ed_schultz.jpgMIAMI GARDENS — Noted MSNBC radio and television personality Ed Schultz visited the campus of the Florida Memorial University Tuesday to encourage students to exercise their right to vote.

The broadcast veteran addressed a standing-room-only crowd of students, faculty and community members in the FIU/FMU auditorium, where he implored the audience to “do their part” to ensure that “our nation moves forward.”

“Some of you had ancestors who were owned, whipped and told what to do,” Schultz said.

“They could not speak up or vote … You are obligated to perform your duty. If you don’t register to vote, you are hurting the souls of those who came before you.”


Henry Lewis III, FMU president, agreed.

“Too many people died so that you can have the right to vote. You must exercise that right.”

The FMU College Democrats and student NAACP chapters conducted a voter-registration drive outside of the auditorium for students on what was the last
day to do so. Stevmontay Broughton, an NAACP volunteer, said he was thrilled to hear Schultz’s presentation.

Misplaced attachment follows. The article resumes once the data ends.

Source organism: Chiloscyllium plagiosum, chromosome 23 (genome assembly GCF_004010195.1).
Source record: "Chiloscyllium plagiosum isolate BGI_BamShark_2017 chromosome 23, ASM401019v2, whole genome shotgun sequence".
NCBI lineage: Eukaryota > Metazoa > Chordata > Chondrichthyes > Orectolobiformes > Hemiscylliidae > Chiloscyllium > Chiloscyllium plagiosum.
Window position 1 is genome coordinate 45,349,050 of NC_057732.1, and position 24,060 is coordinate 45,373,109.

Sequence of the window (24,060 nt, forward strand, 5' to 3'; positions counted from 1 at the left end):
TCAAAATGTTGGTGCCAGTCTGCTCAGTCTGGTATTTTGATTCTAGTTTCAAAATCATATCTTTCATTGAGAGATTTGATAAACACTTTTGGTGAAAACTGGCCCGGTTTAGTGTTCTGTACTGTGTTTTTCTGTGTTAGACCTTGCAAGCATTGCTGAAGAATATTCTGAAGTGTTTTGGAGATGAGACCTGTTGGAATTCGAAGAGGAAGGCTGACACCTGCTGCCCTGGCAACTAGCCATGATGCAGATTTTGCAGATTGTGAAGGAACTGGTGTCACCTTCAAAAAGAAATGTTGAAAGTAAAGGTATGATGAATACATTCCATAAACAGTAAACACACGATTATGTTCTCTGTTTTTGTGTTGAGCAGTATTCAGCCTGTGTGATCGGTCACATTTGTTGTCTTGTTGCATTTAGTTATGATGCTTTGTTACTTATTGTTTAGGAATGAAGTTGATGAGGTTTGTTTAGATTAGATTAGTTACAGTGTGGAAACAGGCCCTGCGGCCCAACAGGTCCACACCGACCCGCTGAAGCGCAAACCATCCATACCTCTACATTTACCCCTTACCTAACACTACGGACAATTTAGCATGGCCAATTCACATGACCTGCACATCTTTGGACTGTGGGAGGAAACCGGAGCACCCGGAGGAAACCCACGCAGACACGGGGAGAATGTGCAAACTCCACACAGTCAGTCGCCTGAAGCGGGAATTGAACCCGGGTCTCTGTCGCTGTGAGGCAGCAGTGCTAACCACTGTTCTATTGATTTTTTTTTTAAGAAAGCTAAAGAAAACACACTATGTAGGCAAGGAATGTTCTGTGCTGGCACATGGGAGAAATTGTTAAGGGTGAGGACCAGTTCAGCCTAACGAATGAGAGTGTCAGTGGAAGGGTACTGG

“The turnout was great and Ed was a great speaker. I felt intrigued and hungry for the important information that he gave us,” said Broughton, an FMU psychology student. “I’d love to see him come back to our campus.”

During the forum, Schultz explored issues including healthcare, voter suppression, racism, economic fairness and the current election. He got personal about his early
experiences with integration.

“In 1969, I was not allowed to attend my local high school. I was forced to go to an integrated school,” Schultz recalled. “I have to admit that, at first, it was tough. I came from a mostly white middle-class community and now I was in a low-income black community. It was different.”

Schultz said playing quarterback on a team of mostly black players helped him understand that “America is a place where everyone is welcome.” He said that, “Through my experiences, I learned to I don’t have to be afraid to reach out to other people.”
Viera Galloway, student government vice president, said she left feeling “empowered and informed.”

“His views were very interesting and I like the way he dissected the information for the students,” Galloway offered.

Schultz ended his talk by encouraging the audience to “build a legacy.”

“People always remember who you are and how you do things. We can’t be satisfied with our personal successes … That would be selfish.”

He then charged the crowd to “speak up, pitch in and stay involved.”